Bayesian inference can be used to produce phylogenetic trees in a manner closely related to the maximum likelihood methods. Bayesian methods assume a prior probability distribution of the possible trees, which may simply be the probability of any one tree among all the possible trees that could be generated from the data, or may be a more sophisticated estimate derived from the assumption that divergence events such as speciation occur as stochastic processes. The choice of prior distribution is a point of contention among users of Bayesian-inference phylogenetics methods.

Implementations of Bayesian methods generally use Markov chain Monte Carlo sampling algorithms, although the choice of move set varies; selections used in Bayesian phylogenetics include circularly permuting leaf nodes of a proposed tree at each step and swapping descendant subtrees of a random internal node between two related trees. The use of Bayesian methods in phylogenetics has been controversial, largely due to incomplete specification of the choice of move set, acceptance criterion, and prior distribution in published work. Bayesian methods are generally held to be superior to parsimony-based methods; they can be more prone to long-branch attraction than maximum likelihood techniques, although they are better able to accommodate missing data.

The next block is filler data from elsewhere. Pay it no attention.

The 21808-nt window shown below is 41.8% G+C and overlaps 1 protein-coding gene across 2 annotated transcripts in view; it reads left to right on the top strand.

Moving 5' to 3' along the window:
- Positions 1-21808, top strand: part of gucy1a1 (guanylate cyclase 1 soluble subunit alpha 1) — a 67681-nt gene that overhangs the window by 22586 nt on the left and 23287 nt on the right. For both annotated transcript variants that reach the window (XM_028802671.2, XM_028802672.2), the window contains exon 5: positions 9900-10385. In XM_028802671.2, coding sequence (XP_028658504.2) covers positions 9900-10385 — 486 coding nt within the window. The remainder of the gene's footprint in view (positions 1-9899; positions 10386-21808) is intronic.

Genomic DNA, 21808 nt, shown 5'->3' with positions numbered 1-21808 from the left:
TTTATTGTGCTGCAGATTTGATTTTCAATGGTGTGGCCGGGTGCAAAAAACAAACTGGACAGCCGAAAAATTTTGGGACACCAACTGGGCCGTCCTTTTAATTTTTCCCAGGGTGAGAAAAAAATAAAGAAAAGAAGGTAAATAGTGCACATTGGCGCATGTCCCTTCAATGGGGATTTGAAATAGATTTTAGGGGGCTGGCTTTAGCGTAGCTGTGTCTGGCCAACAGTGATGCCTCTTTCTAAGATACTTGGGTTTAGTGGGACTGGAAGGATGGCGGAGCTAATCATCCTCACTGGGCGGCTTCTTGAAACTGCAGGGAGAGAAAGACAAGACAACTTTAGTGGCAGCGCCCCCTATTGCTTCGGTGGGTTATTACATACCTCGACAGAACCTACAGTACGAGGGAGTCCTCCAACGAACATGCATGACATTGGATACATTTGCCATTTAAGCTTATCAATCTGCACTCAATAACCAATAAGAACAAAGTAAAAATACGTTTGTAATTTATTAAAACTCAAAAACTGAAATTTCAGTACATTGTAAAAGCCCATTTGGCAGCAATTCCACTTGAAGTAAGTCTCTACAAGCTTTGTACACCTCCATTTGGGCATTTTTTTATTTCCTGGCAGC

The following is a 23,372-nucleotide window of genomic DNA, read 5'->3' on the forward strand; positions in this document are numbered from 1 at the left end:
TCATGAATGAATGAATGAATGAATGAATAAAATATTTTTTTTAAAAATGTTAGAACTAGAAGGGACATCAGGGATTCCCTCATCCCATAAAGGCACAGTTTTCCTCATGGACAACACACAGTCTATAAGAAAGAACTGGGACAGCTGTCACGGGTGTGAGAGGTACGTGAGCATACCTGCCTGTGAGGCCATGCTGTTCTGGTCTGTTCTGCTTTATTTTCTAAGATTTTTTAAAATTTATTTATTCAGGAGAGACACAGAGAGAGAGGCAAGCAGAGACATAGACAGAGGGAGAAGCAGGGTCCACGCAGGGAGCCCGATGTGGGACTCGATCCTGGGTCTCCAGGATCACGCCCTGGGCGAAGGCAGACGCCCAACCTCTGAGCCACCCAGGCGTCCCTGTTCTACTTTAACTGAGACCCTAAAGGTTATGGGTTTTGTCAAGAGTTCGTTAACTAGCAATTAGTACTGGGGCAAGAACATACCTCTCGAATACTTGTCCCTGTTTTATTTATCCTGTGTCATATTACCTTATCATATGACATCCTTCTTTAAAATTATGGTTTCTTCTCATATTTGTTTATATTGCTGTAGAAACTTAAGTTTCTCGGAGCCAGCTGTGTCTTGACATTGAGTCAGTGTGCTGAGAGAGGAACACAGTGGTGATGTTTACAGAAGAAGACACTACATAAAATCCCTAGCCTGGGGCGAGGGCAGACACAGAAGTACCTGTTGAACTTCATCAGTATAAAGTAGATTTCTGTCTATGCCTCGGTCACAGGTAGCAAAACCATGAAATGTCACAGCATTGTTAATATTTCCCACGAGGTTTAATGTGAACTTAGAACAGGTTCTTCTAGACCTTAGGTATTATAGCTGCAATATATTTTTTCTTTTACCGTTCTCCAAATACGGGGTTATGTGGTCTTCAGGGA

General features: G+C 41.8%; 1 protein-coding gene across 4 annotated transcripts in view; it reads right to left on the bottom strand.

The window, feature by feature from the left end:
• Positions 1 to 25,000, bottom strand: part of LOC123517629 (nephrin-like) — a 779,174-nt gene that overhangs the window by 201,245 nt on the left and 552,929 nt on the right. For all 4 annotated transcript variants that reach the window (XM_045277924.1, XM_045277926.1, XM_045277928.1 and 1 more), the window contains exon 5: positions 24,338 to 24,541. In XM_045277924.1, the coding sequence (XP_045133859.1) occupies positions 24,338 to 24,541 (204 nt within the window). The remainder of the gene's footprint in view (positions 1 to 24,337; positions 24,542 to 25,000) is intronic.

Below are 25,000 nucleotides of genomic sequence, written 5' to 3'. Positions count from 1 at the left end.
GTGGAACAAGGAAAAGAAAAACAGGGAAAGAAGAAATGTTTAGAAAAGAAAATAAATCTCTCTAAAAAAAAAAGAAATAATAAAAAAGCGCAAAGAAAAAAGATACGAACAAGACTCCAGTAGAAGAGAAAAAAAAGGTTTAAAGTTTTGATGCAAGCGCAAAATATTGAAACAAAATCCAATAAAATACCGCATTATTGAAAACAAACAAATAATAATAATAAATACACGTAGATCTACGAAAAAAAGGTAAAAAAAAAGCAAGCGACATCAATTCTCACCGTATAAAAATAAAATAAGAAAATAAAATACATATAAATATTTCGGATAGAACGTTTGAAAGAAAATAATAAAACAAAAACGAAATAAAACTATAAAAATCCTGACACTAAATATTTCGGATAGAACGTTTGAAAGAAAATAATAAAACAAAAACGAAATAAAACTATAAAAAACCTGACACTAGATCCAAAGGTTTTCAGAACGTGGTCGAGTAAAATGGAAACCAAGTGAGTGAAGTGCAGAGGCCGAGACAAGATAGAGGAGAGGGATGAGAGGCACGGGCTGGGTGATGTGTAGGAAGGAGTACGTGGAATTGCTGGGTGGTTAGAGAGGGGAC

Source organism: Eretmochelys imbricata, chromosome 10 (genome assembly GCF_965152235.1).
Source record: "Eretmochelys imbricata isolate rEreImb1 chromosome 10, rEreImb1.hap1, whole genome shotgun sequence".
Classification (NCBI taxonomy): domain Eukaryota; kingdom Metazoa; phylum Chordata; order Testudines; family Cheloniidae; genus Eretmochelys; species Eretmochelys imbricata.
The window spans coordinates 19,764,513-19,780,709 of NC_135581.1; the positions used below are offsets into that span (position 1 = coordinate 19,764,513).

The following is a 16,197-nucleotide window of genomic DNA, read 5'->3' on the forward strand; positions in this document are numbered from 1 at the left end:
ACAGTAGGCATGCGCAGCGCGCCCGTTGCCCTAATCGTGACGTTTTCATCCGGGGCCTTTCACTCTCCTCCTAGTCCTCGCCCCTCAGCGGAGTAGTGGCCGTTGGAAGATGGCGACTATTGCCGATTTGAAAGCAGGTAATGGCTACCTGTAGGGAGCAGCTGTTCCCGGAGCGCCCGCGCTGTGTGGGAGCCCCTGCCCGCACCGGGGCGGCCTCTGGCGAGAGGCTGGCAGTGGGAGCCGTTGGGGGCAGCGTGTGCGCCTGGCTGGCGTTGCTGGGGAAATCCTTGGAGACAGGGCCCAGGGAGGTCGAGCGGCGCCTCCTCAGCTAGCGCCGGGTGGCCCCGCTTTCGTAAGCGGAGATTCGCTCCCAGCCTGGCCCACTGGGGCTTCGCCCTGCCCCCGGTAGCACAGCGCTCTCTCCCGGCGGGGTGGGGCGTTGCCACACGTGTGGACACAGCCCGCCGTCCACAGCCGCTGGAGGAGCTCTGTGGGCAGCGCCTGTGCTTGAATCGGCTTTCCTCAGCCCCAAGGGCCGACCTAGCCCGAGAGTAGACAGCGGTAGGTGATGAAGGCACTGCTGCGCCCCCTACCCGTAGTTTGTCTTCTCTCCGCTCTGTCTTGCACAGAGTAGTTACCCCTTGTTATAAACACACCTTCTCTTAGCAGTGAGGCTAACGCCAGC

Some tools that use Bayesian inference to infer phylogenetic trees from variant allele frequency data (VAFs) include Canopy, EXACT, and PhyloWGS.

Bayesian analysis is to calculate posterior probability of two joint events by using the prior probability and conditional probability values using the following simpliﬁed formula:

Posterior probability=(Prior probability ∗ Conditional likelihood )/Total probability

In Bayesian tree selection, the prior probability is the probability for all possible topologies before analysis. The probability for each of these topologies is equal before tree building. The conditional probability is the substitution frequency of characters observed from the sequence alignment. These two pieces of information are used as a condition by the Bayesian algorithm to search for the most probable trees that best satisfy the so observations. The tree search incorporates an iterative random sampling strategy based on the Markov chain Monte Carlo (MCMC) procedure. MCMC is designed as a “hill-climbing” procedure, seeking higher and higher likelihood scores while searching for tree topologies, although occasionally it goes downhill because of the random nature of the search. Overtime, high-scoring trees are sampled more often than low-scoring trees. When MCMC reaches high scored regions, a set of near optimal trees are selected to construct a consensus tree. In the end, the Bayesian method can achieve the same or even better performance than the complete ML method, but is much faster than regular ML and is able to handle very large datasets.

However, the Bayesian method produces hundreds or thousands of optimal or near-optimal trees with 88% to 90% probability to represent the reality. Thus, the latter approach has a better chance over all to guess the true tree correctly.